C Programming - Control Instructions - Discussion

5. 

Which of the following errors would be reported by the compiler on compiling the program given below?

#include<stdio.h>
int main()
{
    int a = 5;
    switch(a)
    {
	case 1:
	printf("First");

	case 2:
	printf("Second");

	case 3 + 2:
	printf("Third");

	case 5:
	printf("Final");
	break;

    }
    return 0;
}

[A]. There is no break statement in each case.
[B]. Expression as in case 3 + 2 is not allowed.
[C]. Duplicate case case 5:
[D]. No error will be reported.

Answer: Option C

Explanation:

Because, case 3 + 2: and case 5: have the same constant value 5.


Prudhvi said: (Jul 11, 2011)  
Please explain in detail.

Abhishek said: (Jul 20, 2011)  
Is variable addition is allowed in case statements ?

Raj said: (Sep 22, 2011)  
Because case 3+2 is equal to case 5. So ambiguity occurs.

Hyma said: (May 16, 2012)  
Yes addition is allowed in case statements but case 3+2 is equal to case 5 so ambiguity is occurs.

Knight said: (May 19, 2012)  
Addition, multiplication, division are allowed in case statement but both the operand should be constant, operation is performed at compile time, for this case compiler get confused while choosing case 5 (ambiguity). So it will raise compile time error.

Deepu said: (Nov 21, 2013)  
in C.

The cases cant be defined as the any operation methods!

Example: the following cases is not allowed.

case 3+2:
case 3/2:
case 3*2;
etc aren't allowed.

The definition after the case must a mere number or the character upon what data type you define.

example:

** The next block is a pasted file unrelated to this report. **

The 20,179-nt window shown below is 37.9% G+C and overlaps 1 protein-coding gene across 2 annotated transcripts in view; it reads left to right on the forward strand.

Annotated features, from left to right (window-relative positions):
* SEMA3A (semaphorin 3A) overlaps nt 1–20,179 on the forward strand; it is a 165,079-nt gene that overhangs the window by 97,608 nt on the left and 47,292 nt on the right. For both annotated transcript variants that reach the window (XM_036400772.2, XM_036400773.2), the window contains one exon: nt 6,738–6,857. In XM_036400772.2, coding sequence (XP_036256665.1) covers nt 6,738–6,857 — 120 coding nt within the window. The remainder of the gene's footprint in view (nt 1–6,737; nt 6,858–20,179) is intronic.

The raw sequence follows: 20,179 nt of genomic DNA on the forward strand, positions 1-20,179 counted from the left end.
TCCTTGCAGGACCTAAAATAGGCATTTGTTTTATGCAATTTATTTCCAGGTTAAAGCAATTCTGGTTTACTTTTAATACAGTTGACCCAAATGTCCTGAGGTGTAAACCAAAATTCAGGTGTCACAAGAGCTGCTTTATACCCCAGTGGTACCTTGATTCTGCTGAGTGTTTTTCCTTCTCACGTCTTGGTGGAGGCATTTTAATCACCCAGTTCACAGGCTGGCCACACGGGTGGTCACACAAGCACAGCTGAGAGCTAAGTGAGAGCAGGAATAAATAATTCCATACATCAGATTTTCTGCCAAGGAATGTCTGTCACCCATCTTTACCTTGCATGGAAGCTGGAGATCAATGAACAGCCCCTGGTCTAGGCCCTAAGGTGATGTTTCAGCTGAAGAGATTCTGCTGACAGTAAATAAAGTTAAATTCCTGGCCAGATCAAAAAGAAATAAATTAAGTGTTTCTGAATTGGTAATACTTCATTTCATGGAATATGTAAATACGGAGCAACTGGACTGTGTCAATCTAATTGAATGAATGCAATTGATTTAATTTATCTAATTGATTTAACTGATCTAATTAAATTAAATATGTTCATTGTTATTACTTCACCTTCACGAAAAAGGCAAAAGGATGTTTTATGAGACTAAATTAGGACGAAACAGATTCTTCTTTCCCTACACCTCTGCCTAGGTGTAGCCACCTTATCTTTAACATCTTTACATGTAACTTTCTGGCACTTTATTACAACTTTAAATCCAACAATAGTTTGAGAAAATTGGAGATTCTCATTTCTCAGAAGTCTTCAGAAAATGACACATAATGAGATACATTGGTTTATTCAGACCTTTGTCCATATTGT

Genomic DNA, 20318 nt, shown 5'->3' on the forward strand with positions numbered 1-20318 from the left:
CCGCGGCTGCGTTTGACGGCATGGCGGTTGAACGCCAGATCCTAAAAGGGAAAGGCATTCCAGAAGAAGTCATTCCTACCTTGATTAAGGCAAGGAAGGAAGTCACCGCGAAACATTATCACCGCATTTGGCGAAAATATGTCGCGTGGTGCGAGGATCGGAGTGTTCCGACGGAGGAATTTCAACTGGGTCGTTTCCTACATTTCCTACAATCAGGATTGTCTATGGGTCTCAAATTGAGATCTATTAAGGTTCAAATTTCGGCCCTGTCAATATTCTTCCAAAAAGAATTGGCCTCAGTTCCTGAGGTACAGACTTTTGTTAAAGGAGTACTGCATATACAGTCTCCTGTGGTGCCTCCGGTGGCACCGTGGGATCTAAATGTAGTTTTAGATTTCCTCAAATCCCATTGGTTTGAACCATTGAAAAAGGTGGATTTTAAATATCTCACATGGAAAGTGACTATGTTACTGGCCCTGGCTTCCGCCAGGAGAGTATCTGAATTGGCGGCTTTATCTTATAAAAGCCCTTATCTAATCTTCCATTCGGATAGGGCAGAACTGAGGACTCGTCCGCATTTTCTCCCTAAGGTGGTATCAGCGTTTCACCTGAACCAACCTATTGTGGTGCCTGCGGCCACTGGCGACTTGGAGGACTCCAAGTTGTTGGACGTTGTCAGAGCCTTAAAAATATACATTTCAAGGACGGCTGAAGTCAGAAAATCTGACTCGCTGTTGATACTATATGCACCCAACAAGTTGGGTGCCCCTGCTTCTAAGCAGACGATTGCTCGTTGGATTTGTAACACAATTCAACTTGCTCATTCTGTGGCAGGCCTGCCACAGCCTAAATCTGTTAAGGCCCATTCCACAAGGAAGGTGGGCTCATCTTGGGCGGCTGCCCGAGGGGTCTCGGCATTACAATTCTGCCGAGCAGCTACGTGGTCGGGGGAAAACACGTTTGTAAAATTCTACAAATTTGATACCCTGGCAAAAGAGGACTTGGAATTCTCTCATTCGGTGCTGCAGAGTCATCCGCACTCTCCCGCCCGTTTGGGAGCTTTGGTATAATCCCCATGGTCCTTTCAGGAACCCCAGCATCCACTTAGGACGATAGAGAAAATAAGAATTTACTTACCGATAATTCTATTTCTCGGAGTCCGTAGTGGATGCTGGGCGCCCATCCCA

int a = 4;
switch (a)
case 1:
case 2:
case 3:
case 4:

or else it might be

char ch='A';
switch (ch)

case 'A':
case 'B':
etc..etc..etc.

Naveen said: (Dec 25, 2013)  
@Deepu.

you are wrong about those operation.
You can perform arithmetic operation on case expressions.

case 2+3:
case 3-2:
case 2*3:
case 3/2:

is allowed.

Binal said: (Jan 4, 2015)  
If there's no break statement used, case 5 will not matter right? So it should keep printing till break?

Sri said: (Mar 6, 2015)  
I have a doubt for every case the break statement is needed or not. If it is not needed what will be the output? Can any one explain me?

Shree said: (Mar 15, 2015)  
It is needed because the absence of break statement will leads the execution to continue
the codes until it finds break.

For example:

#include<stdio.h>
int main()
{
switch(1)
{
case 1:
{ printf("1");
break;// if break statement is not included,then the output will 1 2. else the output will be 1.
}
case 2:
{ printf("2");
break;
}
}
}

Ranjith Karthick said: (Aug 5, 2015)  
I have an doubt in switch usage of operator is allowed or not. Can any one explain?

Dhruv said: (Oct 6, 2015)  
What will case 3/2: be evaluated as? Can anyone help?

Mohit Bansal said: (Oct 16, 2015)  
#include<stdio.h>
int main()
{
int x=3,y,z;
y=x=10;
z=x<10;
printf("x=%d y=%d z=%d\n",x,y,z);
return 0;
}

The output is x = 10, y = 10, z = 0.

Please explain?

Venky said: (Oct 30, 2015)  
I compiled it. And I got it error.

So the options are wrong. Also no duplicates should be present in switch.

Amrita said: (Mar 8, 2016)  
@Mohit bansal.

I compiled it. Got the output as mentioned by you mohit.

Explanation:

y=x=10 means the values of x and y have been assigned as 10.

Now,
Z = x<10.

Means, value of z has been assigned as the same as x( here it is 10 from previous line).
But z is not <10. z is =10(since x is 10).

Thus the condition is false and so it returned a value 0. If the condition was true, then the compiler would return a value of 1 and the output would be x=10, y=10, z=1.

This is like a rule.

Vishalakshi said: (Dec 14, 2016)  
Thank you @Amrita.

Ravi said: (Jul 11, 2019)  
Arithmetic operation is allowed in switch case or not?

i.e case (arithmetic operation).

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